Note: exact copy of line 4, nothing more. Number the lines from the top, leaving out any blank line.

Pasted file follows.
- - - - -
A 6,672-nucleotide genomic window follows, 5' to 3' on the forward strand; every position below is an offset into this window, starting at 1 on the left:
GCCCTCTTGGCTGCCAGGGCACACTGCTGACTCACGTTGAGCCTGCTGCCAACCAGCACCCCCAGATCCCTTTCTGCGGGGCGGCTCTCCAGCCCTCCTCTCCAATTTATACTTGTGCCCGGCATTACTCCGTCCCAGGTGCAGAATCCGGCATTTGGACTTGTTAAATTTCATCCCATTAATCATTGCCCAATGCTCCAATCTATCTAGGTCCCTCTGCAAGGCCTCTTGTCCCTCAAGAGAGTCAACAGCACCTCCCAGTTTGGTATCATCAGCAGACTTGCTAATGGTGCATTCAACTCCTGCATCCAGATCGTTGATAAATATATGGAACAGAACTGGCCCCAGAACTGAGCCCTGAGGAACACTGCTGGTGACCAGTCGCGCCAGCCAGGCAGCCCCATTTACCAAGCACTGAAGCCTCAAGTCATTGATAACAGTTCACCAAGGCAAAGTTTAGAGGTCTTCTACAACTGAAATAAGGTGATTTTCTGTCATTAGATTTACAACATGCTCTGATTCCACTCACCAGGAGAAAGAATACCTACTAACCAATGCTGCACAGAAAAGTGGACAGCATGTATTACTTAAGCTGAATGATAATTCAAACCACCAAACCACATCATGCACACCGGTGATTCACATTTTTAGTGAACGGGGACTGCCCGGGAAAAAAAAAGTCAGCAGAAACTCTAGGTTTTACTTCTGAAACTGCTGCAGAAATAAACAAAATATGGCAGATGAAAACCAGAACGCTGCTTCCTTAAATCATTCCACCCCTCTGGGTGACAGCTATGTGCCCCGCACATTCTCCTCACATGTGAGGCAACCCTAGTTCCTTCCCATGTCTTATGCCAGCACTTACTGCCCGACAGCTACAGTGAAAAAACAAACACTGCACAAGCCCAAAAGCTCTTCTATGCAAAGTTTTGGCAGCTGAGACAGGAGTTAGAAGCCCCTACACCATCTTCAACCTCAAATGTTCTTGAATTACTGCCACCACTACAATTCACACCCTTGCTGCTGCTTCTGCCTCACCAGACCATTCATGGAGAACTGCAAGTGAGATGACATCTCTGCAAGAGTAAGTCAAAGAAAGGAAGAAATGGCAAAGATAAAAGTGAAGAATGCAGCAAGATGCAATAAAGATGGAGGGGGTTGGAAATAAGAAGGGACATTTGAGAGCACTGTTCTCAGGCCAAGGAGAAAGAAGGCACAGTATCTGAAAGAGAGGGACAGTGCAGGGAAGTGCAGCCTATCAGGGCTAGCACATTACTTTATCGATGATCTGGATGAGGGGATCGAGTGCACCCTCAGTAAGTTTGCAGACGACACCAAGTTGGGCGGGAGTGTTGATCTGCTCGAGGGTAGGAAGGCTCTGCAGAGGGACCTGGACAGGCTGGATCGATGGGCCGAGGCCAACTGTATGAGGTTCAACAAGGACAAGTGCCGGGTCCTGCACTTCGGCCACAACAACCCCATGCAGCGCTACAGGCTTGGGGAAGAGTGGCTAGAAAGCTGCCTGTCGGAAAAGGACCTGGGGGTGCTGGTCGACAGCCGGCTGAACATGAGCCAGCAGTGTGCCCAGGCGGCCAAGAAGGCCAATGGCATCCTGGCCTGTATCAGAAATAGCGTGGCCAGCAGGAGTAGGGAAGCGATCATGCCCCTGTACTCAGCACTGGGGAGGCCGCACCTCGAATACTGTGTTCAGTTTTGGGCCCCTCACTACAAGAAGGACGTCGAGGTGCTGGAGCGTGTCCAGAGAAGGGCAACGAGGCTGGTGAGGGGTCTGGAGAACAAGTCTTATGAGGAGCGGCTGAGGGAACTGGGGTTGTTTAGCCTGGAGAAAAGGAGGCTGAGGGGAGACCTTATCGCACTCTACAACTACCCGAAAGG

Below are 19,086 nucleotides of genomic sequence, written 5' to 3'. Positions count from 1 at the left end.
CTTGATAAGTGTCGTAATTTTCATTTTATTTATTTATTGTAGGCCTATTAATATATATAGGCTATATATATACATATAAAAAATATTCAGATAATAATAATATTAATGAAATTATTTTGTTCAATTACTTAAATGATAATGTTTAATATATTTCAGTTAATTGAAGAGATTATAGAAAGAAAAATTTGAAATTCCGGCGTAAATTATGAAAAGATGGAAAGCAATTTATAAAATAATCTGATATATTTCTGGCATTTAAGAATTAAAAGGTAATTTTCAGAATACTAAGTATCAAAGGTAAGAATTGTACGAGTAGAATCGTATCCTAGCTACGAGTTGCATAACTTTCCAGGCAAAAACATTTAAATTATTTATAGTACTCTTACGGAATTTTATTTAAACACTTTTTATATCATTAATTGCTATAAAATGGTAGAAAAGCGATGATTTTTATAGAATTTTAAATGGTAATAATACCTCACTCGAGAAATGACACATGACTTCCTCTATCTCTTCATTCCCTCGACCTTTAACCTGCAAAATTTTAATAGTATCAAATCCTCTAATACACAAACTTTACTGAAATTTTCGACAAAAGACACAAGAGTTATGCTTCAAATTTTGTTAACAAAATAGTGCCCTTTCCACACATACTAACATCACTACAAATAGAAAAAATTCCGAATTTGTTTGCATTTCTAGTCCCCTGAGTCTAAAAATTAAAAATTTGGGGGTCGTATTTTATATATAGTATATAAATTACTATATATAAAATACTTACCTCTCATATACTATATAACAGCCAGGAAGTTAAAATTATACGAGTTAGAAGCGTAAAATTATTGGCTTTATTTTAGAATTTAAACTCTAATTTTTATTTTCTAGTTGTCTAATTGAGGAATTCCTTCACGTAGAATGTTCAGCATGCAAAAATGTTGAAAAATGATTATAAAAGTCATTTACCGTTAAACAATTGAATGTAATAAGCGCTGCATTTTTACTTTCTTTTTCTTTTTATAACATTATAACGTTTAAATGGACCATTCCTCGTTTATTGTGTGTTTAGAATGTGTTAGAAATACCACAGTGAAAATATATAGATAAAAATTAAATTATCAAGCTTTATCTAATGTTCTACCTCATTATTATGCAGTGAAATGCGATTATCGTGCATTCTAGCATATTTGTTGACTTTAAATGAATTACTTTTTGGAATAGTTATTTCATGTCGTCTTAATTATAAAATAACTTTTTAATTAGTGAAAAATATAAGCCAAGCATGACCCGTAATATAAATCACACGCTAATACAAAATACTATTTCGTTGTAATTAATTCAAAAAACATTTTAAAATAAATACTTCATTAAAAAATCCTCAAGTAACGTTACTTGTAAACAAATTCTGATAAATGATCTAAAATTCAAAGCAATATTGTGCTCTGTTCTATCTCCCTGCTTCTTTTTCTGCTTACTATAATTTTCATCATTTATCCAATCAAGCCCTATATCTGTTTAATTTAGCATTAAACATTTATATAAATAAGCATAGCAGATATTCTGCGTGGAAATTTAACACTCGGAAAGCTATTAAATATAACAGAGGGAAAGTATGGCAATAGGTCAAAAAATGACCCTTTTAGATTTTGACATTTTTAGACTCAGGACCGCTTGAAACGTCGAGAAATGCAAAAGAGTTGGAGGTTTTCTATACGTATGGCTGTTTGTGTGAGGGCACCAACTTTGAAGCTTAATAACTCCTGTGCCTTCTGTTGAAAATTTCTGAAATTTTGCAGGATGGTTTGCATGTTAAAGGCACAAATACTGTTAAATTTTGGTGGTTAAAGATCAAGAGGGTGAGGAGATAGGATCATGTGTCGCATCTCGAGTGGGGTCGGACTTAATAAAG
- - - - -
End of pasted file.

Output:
CTTGATAAGTGTCGTAATTTTCATTTTATTTATTTATTGTAGGCCTATTAATATATATAGGCTATATATATACATATAAAAAATATTCAGATAATAATAATATTAATGAAATTATTTTGTTCAATTACTTAAATGATAATGTTTAATATATTTCAGTTAATTGAAGAGATTATAGAAAGAAAAATTTGAAATTCCGGCGTAAATTATGAAAAGATGGAAAGCAATTTATAAAATAATCTGATATATTTCTGGCATTTAAGAATTAAAAGGTAATTTTCAGAATACTAAGTATCAAAGGTAAGAATTGTACGAGTAGAATCGTATCCTAGCTACGAGTTGCATAACTTTCCAGGCAAAAACATTTAAATTATTTATAGTACTCTTACGGAATTTTATTTAAACACTTTTTATATCATTAATTGCTATAAAATGGTAGAAAAGCGATGATTTTTATAGAATTTTAAATGGTAATAATACCTCACTCGAGAAATGACACATGACTTCCTCTATCTCTTCATTCCCTCGACCTTTAACCTGCAAAATTTTAATAGTATCAAATCCTCTAATACACAAACTTTACTGAAATTTTCGACAAAAGACACAAGAGTTATGCTTCAAATTTTGTTAACAAAATAGTGCCCTTTCCACACATACTAACATCACTACAAATAGAAAAAATTCCGAATTTGTTTGCATTTCTAGTCCCCTGAGTCTAAAAATTAAAAATTTGGGGGTCGTATTTTATATATAGTATATAAATTACTATATATAAAATACTTACCTCTCATATACTATATAACAGCCAGGAAGTTAAAATTATACGAGTTAGAAGCGTAAAATTATTGGCTTTATTTTAGAATTTAAACTCTAATTTTTATTTTCTAGTTGTCTAATTGAGGAATTCCTTCACGTAGAATGTTCAGCATGCAAAAATGTTGAAAAATGATTATAAAAGTCATTTACCGTTAAACAATTGAATGTAATAAGCGCTGCATTTTTACTTTCTTTTTCTTTTTATAACATTATAACGTTTAAATGGACCATTCCTCGTTTATTGTGTGTTTAGAATGTGTTAGAAATACCACAGTGAAAATATATAGATAAAAATTAAATTATCAAGCTTTATCTAATGTTCTACCTCATTATTATGCAGTGAAATGCGATTATCGTGCATTCTAGCATATTTGTTGACTTTAAATGAATTACTTTTTGGAATAGTTATTTCATGTCGTCTTAATTATAAAATAACTTTTTAATTAGTGAAAAATATAAGCCAAGCATGACCCGTAATATAAATCACACGCTAATACAAAATACTATTTCGTTGTAATTAATTCAAAAAACATTTTAAAATAAATACTTCATTAAAAAATCCTCAAGTAACGTTACTTGTAAACAAATTCTGATAAATGATCTAAAATTCAAAGCAATATTGTGCTCTGTTCTATCTCCCTGCTTCTTTTTCTGCTTACTATAATTTTCATCATTTATCCAATCAAGCCCTATATCTGTTTAATTTAGCATTAAACATTTATATAAATAAGCATAGCAGATATTCTGCGTGGAAATTTAACACTCGGAAAGCTATTAAATATAACAGAGGGAAAGTATGGCAATAGGTCAAAAAATGACCCTTTTAGATTTTGACATTTTTAGACTCAGGACCGCTTGAAACGTCGAGAAATGCAAAAGAGTTGGAGGTTTTCTATACGTATGGCTGTTTGTGTGAGGGCACCAACTTTGAAGCTTAATAACTCCTGTGCCTTCTGTTGAAAATTTCTGAAATTTTGCAGGATGGTTTGCATGTTAAAGGCACAAATACTGTTAAATTTTGGTGGTTAAAGATCAAGAGGGTGAGGAGATAGGATCATGTGTCGCATCTCGAGTGGGGTCGGACTTAATAAAG